Brown finds, generally speaking, that there are unique gender differences with regard to dealing with shame. Men tend to get angry with others or disengage when shamed. Women tend to take their anger out on themselves. Keeping shame a secret inside you can impact your physical health. Letting shame out to a therapist, or someone close to you, can take away the powerful secret the shame held over you. (For example, those who carry the shame of having been abused as a child.)

Sexuality can bring up vulnerability and shame issues. For men, there are societal pressures to be stoic, calm, strong, work-oriented, and in control. Men are often afraid to be perceived as weak. They can fear rejection and criticism from women around courtship, intimacy, and sexuality. Women, Brown notes, have opposite norms to overcome, as they are supposed to be thin, nice, pretty, and quiet. What if being vulnerable makes you go up against these norms and be you?

Brown also has an interesting take on pornography, which she terms “looking for connection in all the wrong places.” Men may think they will spend a few dollars and avoid the risk of rejection, shame, or criticism, but then the behavior triggers more shame. Sexuality and intimacy can also be complicated for women by body image shame issues. (So then we have two people who don't feel worthy enough to connect authentically!) We must realize that we are each worthy of love and connection.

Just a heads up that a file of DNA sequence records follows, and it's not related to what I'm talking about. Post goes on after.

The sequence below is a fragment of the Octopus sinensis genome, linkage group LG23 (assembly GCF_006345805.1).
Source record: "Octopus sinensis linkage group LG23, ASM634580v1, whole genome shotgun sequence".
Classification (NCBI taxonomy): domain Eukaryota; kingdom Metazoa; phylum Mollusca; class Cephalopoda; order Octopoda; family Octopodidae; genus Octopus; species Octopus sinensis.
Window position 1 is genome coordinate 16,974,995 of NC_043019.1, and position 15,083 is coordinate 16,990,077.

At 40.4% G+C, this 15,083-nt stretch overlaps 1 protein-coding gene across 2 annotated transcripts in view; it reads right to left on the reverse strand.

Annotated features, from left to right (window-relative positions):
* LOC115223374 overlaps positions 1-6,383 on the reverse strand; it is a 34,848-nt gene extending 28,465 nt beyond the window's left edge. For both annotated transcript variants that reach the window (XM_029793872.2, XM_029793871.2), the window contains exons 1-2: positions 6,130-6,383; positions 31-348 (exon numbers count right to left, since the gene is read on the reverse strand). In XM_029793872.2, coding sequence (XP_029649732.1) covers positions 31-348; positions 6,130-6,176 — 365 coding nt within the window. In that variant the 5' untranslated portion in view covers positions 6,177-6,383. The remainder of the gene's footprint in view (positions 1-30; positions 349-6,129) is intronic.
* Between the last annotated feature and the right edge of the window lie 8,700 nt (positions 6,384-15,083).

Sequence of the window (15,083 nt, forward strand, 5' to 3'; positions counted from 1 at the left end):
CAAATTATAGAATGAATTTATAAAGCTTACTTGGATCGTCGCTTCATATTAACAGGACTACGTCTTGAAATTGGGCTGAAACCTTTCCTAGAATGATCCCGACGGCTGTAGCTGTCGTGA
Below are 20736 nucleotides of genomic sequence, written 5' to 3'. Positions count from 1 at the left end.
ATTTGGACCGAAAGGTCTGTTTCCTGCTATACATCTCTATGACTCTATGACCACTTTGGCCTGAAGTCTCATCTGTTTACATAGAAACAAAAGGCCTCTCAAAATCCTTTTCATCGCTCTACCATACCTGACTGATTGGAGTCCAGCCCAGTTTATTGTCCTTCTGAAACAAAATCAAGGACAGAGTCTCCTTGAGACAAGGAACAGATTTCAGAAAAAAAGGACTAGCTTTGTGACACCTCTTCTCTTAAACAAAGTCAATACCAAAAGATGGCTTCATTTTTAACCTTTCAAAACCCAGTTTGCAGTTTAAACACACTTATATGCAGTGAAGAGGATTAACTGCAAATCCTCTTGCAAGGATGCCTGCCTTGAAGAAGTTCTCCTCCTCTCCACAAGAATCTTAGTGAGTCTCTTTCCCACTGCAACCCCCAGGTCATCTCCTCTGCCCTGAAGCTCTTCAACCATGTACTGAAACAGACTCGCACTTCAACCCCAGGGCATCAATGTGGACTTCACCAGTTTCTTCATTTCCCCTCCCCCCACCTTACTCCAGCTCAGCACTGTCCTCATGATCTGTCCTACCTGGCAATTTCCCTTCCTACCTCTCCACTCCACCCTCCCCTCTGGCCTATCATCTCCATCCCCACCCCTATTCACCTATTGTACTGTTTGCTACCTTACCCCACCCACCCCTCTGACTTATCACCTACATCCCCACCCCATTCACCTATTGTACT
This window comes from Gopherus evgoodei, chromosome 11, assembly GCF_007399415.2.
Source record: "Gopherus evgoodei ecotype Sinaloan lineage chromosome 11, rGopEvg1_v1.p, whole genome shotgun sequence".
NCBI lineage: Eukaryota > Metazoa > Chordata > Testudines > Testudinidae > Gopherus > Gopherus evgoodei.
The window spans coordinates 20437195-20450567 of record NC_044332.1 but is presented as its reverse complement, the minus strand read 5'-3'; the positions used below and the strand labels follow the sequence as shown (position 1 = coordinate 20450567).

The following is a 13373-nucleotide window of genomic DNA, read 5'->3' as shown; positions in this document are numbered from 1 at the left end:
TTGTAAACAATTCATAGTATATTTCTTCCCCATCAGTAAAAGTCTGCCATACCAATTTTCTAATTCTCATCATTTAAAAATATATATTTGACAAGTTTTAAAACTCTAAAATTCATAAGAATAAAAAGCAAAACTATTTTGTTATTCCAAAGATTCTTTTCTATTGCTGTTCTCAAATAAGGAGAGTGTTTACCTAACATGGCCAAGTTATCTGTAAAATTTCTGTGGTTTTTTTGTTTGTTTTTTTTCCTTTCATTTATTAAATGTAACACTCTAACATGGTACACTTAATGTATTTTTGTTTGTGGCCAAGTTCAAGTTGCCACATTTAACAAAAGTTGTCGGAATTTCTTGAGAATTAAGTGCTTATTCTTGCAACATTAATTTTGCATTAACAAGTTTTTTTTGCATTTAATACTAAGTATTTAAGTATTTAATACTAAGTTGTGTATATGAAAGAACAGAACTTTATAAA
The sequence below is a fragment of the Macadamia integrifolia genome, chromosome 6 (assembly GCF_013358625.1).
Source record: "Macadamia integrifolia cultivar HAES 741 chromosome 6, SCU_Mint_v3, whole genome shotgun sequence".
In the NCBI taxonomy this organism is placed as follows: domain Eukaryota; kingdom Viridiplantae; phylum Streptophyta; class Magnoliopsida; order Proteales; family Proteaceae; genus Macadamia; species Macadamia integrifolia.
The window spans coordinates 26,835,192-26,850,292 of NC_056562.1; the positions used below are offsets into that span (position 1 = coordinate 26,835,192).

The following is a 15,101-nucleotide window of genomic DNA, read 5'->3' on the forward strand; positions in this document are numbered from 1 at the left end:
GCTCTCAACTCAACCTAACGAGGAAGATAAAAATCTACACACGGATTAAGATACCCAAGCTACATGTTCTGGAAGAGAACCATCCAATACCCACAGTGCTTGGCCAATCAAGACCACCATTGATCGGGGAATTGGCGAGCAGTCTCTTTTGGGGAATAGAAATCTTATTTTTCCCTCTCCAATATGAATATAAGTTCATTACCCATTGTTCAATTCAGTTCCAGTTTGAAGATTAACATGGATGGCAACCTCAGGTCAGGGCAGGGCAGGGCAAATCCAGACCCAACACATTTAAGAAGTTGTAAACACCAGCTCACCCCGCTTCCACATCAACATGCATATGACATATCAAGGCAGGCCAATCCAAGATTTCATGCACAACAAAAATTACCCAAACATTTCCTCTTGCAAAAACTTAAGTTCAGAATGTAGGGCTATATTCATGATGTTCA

Brown's new book, and her body of research, challenge us to live fully, authentically, and with vulnerability. We need to support each other in asking for we want, and risking rejection and disappointment in life to get to the good stuff. Now that's a recipe for a life well-lived.

Tuesday, February 12, 2013

Feel The Fear: Do It Anyway

At times, my sessions with clients have a pattern. This past week, I saw several people who really need to be courageous and do something that both takes guts and is absolutely necessary for moving ahead. I thought about Susan Jeffers' classic book, Feel the Fear and Do It Anyway, and how at times we have to summon the courage to face fear and push past it towards a better relationship, career, life, and version of ourselves.

Many of us live in a world that is too small. One concept of Jeffers' that I love is that we all live in a box. Fear exists outside of your comfort zone-- your box. To grow, we need to move to the next larger box. If you are living without any experience of fear at all, it may be because you are not growing. Fear isn't necessarily a bad thing.

While some risks are foolish, there are other risks which honor our true self, and help us become more developed. How can we know what our potential is, if we live in a world that's so small that we never experience any fear?

Fear is sometimes to be noticed, but not given the power to cripple you. Everyone is afraid of something. The bottom level fear for most people, as Jeffers identifies, is the fear that “I won't be able to handle it.” That “it” could be different for each of us: it might be dealing with illness, being alone, losing someone you love dearly, experiencing financial loss, or any number of other fears.

Developing your own life is important. Loss and changes happen. Preparing yourself for change and loss by developing a life with multiple facets and sources of satisfaction and growth helps. Jeffers created a whole life grid, a grid with different boxes which can represent areas of your life. Each box can symbolize one sector: work, family, physical health, spirituality, emotional health, finances, volunteer work, friendships, home, travel, creative life, etc.